Friday, June 22, 2012

King of the Coasters

Coney Island holds a special place in my heart. Some of my fondest childhood memories stem from the carefree days and nights spent there as a 'yout' as we say in Brooklyn. Steeplechase Park was the fun epicenter of Coney Island as anyone who went there in its heyday will attest. It was the prototype theme park at a time when Disneyworld was just a dream. You paid one price to get in and they punched your round ticket for every ride you went on...some 15 in all. While the rides in the park were great, the best ride of all was outside the park boundaries; that was the terrifying Cyclone roller coaster. A rite of passage  in my circle was to prove your manhood by not only riding the Cyclone, but doing it standing up in the last car, a truly lame brained stunt.

From the 'Brooklyn Tourism' website: "The Coney Island Cyclone is one of the most famous attractions in New York City. The first rides of the historic roller coaster began on June 26, 1927. Over 85 years later, the Cyclone is still thrilling thousands of riders each year. Every roller coaster enthusiast around the world has heard of, has ridden or hopes to ride The Cyclone. This historic roller coaster graces virtually every "top roller coaster" list and publication. Roller coasters may have gotten bigger and faster, but they have not gotten any better than The Cyclone. Time Magazine quoted Charles Lindbergh as saying that a ride on the Cyclone was more thrilling than his historic first solo flight across the Atlantic Ocean. An official New York City Landmark since July 12, 1988, the Cyclone is the heart and soul of Coney Island, birthplace of the American amusement industry."

The Cyclone was primitive compared to the space age coasters they are constructing these days. Built on a rickety wooden framework, the Cyclone emitted loud groaning sounds as it made its thrilling loop de loops. The ride was bought by the City of New York in 1965; four years later a lack of customers hurt profits and the ride was condemned.  In 1972 the nearby New York Aquarium announced that the coaster would be destroyed to make room for an expansion. A large “Save the Cyclone” campaign ensued and the ride, leased to Astroland Park in 1975 and amazingly refurbished, reopened on July 3, 1975. The coaster made $125,000 its first weekend. The Cyclone benefited from the roller coaster boom of the 1970′s and 80′s. Rides like the Racer and The Great American Scream Machine made the roller coaster an American icon again, and people from all over the country came to ride the Cyclone.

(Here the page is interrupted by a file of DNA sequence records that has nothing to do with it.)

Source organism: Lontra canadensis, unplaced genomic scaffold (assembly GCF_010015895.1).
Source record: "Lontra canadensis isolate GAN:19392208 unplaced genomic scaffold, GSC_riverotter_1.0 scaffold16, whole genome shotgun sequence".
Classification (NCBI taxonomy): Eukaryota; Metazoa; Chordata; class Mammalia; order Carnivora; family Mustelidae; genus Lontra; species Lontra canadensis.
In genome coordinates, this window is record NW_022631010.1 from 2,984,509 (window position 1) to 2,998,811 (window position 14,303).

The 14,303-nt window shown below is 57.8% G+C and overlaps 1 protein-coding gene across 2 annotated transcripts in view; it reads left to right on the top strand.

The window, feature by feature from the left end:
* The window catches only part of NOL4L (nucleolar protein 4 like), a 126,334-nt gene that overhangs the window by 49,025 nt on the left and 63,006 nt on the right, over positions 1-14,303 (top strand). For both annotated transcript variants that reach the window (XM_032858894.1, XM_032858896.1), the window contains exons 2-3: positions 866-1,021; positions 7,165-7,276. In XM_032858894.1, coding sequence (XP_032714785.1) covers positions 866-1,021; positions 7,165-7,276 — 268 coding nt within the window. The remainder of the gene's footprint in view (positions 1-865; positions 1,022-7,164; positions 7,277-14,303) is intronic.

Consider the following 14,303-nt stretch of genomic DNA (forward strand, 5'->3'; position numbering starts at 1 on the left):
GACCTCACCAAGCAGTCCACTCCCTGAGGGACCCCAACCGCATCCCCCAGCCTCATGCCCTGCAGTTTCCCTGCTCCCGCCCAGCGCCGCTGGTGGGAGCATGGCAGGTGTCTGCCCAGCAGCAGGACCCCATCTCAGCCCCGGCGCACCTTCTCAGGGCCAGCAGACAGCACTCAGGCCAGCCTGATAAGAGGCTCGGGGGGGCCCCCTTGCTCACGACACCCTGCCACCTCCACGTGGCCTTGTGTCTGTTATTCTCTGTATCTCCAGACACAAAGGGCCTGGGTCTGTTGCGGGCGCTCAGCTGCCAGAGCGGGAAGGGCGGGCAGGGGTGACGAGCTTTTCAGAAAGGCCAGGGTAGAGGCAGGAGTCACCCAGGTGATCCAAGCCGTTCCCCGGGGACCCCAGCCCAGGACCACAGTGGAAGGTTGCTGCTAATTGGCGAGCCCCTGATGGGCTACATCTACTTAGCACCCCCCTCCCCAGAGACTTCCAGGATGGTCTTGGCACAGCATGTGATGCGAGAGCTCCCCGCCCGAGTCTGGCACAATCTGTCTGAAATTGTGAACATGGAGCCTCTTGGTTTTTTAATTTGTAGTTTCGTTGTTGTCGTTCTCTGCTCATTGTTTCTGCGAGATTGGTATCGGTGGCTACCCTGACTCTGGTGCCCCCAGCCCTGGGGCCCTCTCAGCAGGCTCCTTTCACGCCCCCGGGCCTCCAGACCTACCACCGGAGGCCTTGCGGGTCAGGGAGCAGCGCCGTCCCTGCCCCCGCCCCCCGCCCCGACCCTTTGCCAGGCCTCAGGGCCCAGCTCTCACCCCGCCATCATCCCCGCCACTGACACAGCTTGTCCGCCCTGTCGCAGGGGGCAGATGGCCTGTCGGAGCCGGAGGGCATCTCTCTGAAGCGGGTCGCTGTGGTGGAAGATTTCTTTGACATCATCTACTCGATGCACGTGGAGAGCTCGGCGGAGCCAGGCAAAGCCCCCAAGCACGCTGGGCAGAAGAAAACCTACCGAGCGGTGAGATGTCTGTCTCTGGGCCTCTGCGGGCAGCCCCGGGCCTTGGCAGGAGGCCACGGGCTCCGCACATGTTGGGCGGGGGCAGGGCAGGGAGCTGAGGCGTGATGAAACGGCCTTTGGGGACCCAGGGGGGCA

When we went to Coney Island, the Cyclone and Nathan's Hot Dog stand were mandatory stops, preferably in that order. Chowing down at Nathan's first and then riding the Cyclone is not recommended. It was great fun when we went in a group to "initiate" a new member into the Cyclone tradition. They could not pass muster unless we witnessed them standing up in the last car with hands in the air. The bravado they felt before their ride was gone as they exited, green-faced, after the Cyclone had its way with them. The Cyclone may be old, but it is world renowned. It is not uncommon to go there today and hear ten different languages spoken by the people waiting in line. It has withstood the test of time and the roller coaster fortunes (pun intended) of Coney Island itself. 

When I see film and read about some of the coasters being built today, I cringe. I know I wouldn't have the nerve to go on for fear of my life. I used up all my roller coaster courage 55 years ago while standing up, hands in the air, in the last car of the greatest roller coaster of the all, The Cyclone.


Children's Craniofacial Association

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